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The president said the U.S. wasn’t involved in “hostilities” for very long owing to the limited nature of the war. Then his administration argued that Congress should focus on the U.S. effort to protect civilians from Libya’s military forces loyal to Col. Gadhafi.

As Congress debated the issue and failed to agree on a course of action, Mr. Obama essentially faced no opposition to continuing his policy.

The president’s critics nevertheless are confronted with this reality: As a result of Mr. Obama’s orders, two of the world’s most dangerous figures in the Muslim world, Osama bin Laden and Col. Gadhafi, have been killed this year.

“Without putting a single U.S. service member on the ground, we achieved our objectives” in Libya, Mr. Obama said. “This comes at a time when we see the strength of American leadership across the world. We have taken out al Qaeda leaders, or put them on the path to defeat. We are winding down the war in Iraq, and we’ve got a transition in Afghanistan.”

Later, in an Oval Office meeting with the prime minister of Norway, Mr. Obama said he intends to rely on allies “increasingly” for operations such as the Libya campaign.

“Wherever we have the possibility of working with outstanding partners like Norway, I think we’re going to be more effective,” Mr. Obama said. “The United States will always reserve its right and its duty to protect ourselves, but I think what this shows is, on a whole range of international issues, there is enormous capacity, and we are capable of leveraging greater resources, more effectiveness at lower cost, when we are able to work together.”

Senate Majority Leader Harry Reid, Nevada Democrat, on Thursday praised Mr. Obama’s leadership on Libya.

“Thanks to President Obama’s leadership, our military’s strength, the cooperation of our NATO allies and the bravery of tens of thousands of ordinary Libyans who stood up to oppression, Gadhafi will never again harm another human being,” Mr. Reid said. “With Gadhafi’s fate sealed, it is critical that we work with our allies in NATO and the region to integrate Libya into the international community of free, democratic nations.”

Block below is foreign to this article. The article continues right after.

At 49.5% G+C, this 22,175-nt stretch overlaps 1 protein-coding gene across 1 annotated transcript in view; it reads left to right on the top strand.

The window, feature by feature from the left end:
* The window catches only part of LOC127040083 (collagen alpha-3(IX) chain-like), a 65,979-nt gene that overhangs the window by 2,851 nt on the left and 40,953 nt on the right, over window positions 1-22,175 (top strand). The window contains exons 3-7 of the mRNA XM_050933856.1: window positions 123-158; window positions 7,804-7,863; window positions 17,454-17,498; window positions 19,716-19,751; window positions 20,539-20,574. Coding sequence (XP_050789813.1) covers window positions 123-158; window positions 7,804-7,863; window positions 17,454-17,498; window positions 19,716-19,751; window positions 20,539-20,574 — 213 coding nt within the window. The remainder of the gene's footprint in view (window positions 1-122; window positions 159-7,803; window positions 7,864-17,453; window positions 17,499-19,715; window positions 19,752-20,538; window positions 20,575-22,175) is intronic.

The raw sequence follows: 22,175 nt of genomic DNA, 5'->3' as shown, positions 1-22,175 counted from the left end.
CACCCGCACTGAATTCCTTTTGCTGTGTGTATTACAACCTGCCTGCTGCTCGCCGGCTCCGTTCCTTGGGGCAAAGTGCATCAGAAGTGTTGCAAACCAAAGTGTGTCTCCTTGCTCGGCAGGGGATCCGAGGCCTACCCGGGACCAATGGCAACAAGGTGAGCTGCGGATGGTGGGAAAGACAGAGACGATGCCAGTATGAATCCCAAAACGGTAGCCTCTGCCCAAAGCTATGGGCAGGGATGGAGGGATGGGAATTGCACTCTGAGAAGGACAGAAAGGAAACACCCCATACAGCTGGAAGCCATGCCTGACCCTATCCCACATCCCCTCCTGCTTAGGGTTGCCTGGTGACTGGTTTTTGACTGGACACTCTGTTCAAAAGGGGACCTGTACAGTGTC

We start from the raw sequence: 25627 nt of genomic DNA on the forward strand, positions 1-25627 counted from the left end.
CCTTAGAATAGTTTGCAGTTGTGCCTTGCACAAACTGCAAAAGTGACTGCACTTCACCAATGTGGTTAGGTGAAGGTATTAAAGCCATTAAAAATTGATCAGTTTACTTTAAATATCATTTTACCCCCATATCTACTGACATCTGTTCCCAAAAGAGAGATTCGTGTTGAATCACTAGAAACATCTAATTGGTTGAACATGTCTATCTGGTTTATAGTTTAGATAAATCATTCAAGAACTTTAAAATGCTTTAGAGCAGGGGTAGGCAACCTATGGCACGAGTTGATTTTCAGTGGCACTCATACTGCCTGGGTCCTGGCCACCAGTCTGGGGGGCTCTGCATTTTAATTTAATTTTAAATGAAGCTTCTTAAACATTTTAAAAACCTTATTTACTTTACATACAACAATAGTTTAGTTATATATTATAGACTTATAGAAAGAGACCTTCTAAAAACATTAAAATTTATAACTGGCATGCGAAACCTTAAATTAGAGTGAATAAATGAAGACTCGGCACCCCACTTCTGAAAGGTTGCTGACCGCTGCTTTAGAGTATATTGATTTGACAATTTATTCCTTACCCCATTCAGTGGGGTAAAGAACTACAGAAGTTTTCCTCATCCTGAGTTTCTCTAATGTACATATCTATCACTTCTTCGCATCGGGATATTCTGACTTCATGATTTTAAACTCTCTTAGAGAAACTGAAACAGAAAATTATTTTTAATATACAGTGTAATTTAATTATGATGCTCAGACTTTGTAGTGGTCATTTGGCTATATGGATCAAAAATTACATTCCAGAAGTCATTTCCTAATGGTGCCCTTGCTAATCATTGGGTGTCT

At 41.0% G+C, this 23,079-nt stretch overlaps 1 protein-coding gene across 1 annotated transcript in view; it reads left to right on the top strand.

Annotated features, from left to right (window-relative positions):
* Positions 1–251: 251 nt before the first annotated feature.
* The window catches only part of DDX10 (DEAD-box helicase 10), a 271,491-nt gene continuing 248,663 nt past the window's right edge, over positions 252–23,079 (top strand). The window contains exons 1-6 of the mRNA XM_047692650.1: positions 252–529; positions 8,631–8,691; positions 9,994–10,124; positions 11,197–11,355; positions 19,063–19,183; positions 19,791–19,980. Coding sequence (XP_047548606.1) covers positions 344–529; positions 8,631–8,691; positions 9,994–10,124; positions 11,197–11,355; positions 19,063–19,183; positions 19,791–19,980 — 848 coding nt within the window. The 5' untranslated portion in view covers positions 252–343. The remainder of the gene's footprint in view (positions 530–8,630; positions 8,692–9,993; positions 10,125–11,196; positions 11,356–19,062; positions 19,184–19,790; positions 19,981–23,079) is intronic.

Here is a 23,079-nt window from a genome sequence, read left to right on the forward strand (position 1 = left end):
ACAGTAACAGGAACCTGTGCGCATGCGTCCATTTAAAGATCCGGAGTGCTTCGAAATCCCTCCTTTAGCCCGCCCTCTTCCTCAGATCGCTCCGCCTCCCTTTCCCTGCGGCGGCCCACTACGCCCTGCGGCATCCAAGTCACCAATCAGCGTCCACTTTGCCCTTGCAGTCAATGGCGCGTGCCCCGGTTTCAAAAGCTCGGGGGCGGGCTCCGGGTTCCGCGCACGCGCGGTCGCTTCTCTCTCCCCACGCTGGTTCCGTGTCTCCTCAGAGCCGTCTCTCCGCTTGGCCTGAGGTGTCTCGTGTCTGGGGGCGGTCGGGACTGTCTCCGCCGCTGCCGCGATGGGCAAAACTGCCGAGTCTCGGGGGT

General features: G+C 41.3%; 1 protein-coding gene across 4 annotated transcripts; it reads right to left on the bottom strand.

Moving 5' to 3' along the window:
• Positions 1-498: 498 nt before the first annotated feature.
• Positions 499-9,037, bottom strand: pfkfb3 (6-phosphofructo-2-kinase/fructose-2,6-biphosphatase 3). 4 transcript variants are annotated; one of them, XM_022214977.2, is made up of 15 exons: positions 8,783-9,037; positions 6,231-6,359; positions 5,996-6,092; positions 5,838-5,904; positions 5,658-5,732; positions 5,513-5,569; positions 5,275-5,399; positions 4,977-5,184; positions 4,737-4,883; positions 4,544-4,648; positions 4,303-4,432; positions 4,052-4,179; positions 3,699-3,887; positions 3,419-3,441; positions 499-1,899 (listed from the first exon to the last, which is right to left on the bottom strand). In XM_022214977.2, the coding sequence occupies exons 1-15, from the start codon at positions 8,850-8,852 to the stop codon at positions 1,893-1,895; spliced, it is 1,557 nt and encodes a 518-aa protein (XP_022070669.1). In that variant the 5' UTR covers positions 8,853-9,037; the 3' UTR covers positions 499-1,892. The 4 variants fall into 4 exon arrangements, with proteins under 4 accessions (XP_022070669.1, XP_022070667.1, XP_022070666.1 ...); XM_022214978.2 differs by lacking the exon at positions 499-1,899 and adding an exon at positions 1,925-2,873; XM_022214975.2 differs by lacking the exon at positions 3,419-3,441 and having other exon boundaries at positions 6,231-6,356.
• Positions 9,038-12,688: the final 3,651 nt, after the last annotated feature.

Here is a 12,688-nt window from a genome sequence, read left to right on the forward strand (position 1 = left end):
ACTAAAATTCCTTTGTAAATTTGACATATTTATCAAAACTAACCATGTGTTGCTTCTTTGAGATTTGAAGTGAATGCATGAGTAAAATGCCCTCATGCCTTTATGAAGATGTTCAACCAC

Mr. Boehner, in a statement, made no mention of the president’s role, but called Col. Gadhafi’s death a “turning point in the Libyan people’s pursuit of freedom.”

He added that it’s now time for Libya’s National Transitional Council “to show the world that it will respect the rights of all Libyans, guide the nation to democracy, and work with the international coalition and its neighbors to secure Libya’s borders and any weapons and weapons materials.”

Sen. Marco Rubio, Florida Republican, said Col. Gadhafi masterminded numerous terrorist attacks that killed Americans, while noting that U.S. allies such as Britain and France conducted much more of the military support operation than had American forces.

“We are impressed with the tenacity of the Libyan people in reclaiming their freedoms and honor the service of American and NATO forces that courageously assisted on this endeavor,” Mr. Rubio said. “Gadhafi has now joined the list of failed and disgraced tyrants that have faced justice from their own people. We still have a long and arduous road ahead as we partner with the free Libyan people to build a more prosperous and democratic future.”

Former Massachusetts Gov. Mitt Romney, a leading contender for the Republican presidential nomination, said, “it’s about time” when he learned of Col. Gadhafi’s death.

“This was a tyrant who has been killing his own people and of course is responsible for the lives of American citizens lost in the Lockerbie attack,” Mr. Romney said, referring to the December 1988 bombing of Pan Am Flight 103 over Lockerbie, Scotland, that left 270 people dead. “And I think people across the world recognize that the world is a better place without Moammar Gadhafi.”